Modern wood glues are fast, reliable, easy to use and strong. Some are ‘user friendly’: they take time to set and dry, allowing you to make adjustments during assembly and even to disassemble pieces in the future. Others fix forever, making a bond that is stronger than the wood itself.
Adhesives for wood and man-made boards include PVA woodworking glue; synthetic resin; rubber-based contact adhesives; cyanoacrylates (the ‘super-glues’) and acrylic adhesive. Yellow glue is a ‘fast-tack’ glue, almost transparent and non-toxic. It’s good for sanding and can be used indoors and out. For joints that need to be waterproof, two-part epoxy resins are needed; note that in powder form they can be toxic. Always follow the manufacturers’ guidelines on application and storage. Some glues contain solvents that can give off dangerous fumes, so work in a well-ventilated area. Check what solvent is needed to remove the glue: some simply need water; others require methylated spirits, acetone or even (for superglues) a special solvent. Whichever glue you use, apply it sparingly and immediately wipe off any excess.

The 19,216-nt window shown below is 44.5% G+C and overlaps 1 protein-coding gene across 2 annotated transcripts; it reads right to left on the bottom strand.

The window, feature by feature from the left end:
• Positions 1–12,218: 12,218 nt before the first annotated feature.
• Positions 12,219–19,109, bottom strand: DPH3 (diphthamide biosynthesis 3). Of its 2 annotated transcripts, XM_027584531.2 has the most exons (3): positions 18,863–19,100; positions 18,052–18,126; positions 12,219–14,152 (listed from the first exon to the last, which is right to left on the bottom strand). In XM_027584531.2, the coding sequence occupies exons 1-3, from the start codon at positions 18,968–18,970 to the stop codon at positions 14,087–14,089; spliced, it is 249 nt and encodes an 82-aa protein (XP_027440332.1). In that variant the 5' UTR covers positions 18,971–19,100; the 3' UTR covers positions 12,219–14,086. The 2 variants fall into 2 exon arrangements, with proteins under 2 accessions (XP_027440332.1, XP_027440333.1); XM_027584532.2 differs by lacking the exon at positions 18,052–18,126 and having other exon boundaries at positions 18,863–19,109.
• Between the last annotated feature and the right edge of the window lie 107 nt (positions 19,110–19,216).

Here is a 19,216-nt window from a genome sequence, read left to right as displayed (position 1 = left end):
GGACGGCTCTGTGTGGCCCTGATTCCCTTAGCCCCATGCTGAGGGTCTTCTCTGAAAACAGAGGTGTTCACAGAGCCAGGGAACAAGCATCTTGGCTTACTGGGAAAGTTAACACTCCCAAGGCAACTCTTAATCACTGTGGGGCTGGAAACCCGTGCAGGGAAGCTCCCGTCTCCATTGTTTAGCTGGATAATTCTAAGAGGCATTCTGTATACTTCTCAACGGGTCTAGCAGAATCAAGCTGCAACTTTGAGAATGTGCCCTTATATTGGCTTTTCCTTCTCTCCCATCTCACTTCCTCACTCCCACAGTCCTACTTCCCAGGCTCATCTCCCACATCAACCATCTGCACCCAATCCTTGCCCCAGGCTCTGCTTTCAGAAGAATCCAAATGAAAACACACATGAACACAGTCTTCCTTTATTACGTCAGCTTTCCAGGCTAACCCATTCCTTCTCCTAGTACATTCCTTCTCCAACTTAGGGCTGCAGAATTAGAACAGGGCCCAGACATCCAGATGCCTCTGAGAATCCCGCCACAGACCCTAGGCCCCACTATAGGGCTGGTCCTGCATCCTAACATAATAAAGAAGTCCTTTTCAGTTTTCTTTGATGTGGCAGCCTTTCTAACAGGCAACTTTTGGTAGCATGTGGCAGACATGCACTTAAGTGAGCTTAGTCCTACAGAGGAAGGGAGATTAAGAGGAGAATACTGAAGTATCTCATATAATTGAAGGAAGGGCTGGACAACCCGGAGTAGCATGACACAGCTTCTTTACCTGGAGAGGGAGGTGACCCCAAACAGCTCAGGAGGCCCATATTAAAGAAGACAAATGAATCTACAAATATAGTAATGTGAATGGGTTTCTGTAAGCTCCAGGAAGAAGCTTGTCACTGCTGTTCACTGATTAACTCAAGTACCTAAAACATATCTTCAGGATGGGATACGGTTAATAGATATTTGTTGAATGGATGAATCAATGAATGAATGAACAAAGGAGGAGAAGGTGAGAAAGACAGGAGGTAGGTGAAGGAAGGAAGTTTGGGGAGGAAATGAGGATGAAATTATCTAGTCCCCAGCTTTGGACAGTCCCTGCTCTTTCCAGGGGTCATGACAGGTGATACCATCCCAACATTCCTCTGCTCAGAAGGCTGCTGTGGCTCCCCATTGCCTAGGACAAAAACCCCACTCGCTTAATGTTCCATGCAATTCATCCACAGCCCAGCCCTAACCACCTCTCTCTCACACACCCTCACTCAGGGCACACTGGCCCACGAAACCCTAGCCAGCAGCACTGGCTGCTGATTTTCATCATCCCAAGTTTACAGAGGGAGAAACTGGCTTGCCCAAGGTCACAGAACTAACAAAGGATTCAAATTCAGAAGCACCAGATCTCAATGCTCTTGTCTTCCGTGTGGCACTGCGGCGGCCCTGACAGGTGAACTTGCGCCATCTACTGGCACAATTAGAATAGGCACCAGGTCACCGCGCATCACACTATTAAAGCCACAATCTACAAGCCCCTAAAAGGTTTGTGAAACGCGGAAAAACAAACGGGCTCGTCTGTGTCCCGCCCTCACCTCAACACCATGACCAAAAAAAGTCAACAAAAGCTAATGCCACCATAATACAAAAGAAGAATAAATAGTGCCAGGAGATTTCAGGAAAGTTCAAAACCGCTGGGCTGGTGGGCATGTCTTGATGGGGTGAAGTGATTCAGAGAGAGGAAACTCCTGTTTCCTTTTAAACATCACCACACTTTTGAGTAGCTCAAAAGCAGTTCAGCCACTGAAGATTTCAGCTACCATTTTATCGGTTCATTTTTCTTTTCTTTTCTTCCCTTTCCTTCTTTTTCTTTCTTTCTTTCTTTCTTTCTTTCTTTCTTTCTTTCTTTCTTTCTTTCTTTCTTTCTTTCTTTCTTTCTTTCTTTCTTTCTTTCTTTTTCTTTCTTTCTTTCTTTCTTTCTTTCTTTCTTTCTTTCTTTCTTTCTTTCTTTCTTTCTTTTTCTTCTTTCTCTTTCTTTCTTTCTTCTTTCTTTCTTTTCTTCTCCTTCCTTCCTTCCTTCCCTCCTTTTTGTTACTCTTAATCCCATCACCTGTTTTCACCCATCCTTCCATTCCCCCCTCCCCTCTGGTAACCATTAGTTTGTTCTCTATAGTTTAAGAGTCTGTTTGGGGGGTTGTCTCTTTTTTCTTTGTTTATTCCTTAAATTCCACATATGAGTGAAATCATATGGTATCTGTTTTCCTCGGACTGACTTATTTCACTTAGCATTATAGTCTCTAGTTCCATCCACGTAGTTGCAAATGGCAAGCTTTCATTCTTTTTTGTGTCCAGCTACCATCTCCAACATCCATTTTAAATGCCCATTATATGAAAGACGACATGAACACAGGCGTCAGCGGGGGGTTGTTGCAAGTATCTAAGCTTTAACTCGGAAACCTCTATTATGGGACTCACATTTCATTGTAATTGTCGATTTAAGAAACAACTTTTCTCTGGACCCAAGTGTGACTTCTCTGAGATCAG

PVA, or white glue, made from petrochemicals, is one of the most common and is non-toxic. Squeezed straight from the tube, it becomes transparent. When you sand it, however, it goes a little rubbery.